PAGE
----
Yumi wants to be a good student to make her family happy, but she also really wants to practice to eventually become a stand-up comedian -- something her hard-working immigrant parents do not understand or recognize as a career goal. The tension between these two strands becomes particularly strong when Yumi accidentally stumbles into a children's comedy camp on her way to the library to study for a scholarship exam. Yumi struggles with her identity quite literally with the summer camp thinking she's another child and metaphorically as she wonders how to get her parents to see her point of view ever.

This was a fantastic read, full of heart and wit. While Yumi's specific situation might not be recognizable to many (especially given the bit of a stretch with her case of mistaken identity), the feelings of trying to find a place to belong and growing up/away from parental expectations are no doubt unmistakable feelings for many middle schoolers. Yumi, her friends, and family are all presented as interesting characters that feel real. It was a lovely experience getting to know them and while the book was perfectly paced with a fitting ending, it was hard to leave them all. There is definitely a message in the book about being true to one's self, but it doesn't feel heavy handed in its presentation. ( )
  sweetiegherkin | Jan 31, 2022 |
Recommended Ages: Gr.

Plot Summary: Yumi Chung WANTS to be a comedian just like her idol Jasmine Jasper. But Yumi can't seem to gain enough confidence to have a smooth and engaging delivery of her original material. When, by shear luck, her idol is offering a summer improv camp at a new local theater, Yumi gets wrapped up in a lie pretending she is someone else. Someone else who paid for the camp. Should she keep going when it's the first time she's been successful at making others laugh? Or is hiding the truth worth it if it means she can continue to do what she loves and be successful? side plots: saving Yumi's parents restaurant, getting the scholarship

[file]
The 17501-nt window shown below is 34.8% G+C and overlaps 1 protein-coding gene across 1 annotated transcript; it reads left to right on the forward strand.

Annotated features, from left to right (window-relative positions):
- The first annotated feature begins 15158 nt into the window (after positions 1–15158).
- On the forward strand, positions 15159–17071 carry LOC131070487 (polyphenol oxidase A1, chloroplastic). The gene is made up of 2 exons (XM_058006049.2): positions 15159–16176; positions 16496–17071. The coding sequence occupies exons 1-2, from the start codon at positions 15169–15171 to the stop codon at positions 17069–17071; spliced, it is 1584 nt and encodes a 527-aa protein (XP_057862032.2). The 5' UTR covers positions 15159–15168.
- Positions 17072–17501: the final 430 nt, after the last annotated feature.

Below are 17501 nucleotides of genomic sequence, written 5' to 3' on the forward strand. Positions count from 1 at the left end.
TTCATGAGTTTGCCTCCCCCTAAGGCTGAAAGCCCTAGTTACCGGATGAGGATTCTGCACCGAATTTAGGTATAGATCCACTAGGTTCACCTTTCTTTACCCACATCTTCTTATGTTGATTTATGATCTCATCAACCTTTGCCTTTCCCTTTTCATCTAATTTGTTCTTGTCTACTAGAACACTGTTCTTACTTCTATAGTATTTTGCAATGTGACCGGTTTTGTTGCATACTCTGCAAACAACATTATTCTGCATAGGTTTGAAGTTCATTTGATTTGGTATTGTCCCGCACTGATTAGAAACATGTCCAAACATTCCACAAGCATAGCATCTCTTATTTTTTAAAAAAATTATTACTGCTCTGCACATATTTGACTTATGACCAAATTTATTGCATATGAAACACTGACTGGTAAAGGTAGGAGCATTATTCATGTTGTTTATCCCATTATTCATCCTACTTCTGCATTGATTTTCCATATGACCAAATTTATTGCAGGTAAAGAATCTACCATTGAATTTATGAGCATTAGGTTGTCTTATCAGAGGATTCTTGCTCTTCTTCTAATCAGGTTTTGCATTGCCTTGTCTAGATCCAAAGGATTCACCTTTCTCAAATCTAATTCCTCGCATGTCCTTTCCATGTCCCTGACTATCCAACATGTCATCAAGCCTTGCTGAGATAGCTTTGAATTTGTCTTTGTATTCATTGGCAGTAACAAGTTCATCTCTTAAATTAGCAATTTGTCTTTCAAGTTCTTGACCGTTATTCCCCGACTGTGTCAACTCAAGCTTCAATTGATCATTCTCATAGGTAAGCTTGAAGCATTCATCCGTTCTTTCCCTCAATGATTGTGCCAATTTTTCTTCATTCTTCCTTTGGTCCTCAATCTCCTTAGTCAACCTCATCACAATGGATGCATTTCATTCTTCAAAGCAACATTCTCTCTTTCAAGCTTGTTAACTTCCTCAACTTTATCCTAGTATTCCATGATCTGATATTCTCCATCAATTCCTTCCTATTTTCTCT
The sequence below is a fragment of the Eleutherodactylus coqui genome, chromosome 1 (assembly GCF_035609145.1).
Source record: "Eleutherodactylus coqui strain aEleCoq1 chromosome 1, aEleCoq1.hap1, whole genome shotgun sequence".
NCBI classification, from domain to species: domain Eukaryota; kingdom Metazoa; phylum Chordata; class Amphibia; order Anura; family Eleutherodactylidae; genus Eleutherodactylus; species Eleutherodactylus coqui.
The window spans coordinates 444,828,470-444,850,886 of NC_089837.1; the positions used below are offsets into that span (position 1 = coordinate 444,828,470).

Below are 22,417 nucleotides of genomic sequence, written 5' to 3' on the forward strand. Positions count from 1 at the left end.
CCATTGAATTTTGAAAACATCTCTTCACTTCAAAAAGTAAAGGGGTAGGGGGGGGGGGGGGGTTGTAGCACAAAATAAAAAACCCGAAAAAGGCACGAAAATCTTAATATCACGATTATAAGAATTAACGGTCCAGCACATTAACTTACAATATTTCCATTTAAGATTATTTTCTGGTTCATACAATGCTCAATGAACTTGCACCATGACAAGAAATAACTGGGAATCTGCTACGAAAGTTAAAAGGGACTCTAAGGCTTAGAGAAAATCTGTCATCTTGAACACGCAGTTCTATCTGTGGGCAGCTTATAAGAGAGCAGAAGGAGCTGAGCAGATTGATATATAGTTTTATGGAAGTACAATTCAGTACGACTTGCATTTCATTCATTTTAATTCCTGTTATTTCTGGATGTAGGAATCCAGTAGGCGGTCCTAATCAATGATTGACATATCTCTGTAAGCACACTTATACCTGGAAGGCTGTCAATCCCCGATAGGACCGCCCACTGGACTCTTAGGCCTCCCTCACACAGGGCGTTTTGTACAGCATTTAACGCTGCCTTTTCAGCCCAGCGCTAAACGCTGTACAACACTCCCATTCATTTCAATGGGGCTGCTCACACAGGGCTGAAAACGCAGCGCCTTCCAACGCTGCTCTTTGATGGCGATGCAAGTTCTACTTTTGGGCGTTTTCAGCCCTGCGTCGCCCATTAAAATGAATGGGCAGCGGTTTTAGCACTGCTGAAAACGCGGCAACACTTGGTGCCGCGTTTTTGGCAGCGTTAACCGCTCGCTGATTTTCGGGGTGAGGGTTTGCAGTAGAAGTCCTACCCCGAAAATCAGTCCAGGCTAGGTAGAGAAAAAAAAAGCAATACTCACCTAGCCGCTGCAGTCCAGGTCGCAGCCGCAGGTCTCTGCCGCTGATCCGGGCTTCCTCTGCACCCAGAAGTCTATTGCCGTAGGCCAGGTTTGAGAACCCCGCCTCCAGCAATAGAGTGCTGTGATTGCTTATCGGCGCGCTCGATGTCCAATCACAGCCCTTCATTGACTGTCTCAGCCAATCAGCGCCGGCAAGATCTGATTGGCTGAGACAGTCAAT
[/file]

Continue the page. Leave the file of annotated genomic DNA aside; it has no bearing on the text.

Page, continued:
Setting: Los Angeles

Yumi Chung - doesn't care about school and it shows in her grades, needs to maintain a very high score on an upcoming exam in order to get a scholarship to her private school since her parents' restaurant is losing business with the neighborhood changes and they can't afford it anymore
Yuri Chung - Yumi's oldest sister, 20 yo, skipped two grades and attended college early
Jasmine Jasper - famous comedian who has a vlog
Manuel - cook in Yumi's parent's restaurant, can cook anything from any ethnicity, the only person who Yumi feels comfortable trying her jokes out on
Mrs. Pak - Yumi's tutor, known to be intimidating and strict

Recurring Themes: confidence, stand up comedy, secret identity, standing up for what you believe in, friendship, tutoring, family pressure, Korean, help parents run business

Controversial Issues:
pg 25 - "so fricking funny"

Personal Thoughts: While I had to suspend my disbelief that some of these things could actually happen in this realistic book, overall I thought it was well written and engaging.

Genre: realistic fiction

Pacing: medium-fast
Characters: well developed

  pigeonlover | Aug 15, 2021 |
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When eleven-year-old Yumi Chung stumbles into a kids' comedy camp she is mistaken for another student, so she decides to play the part.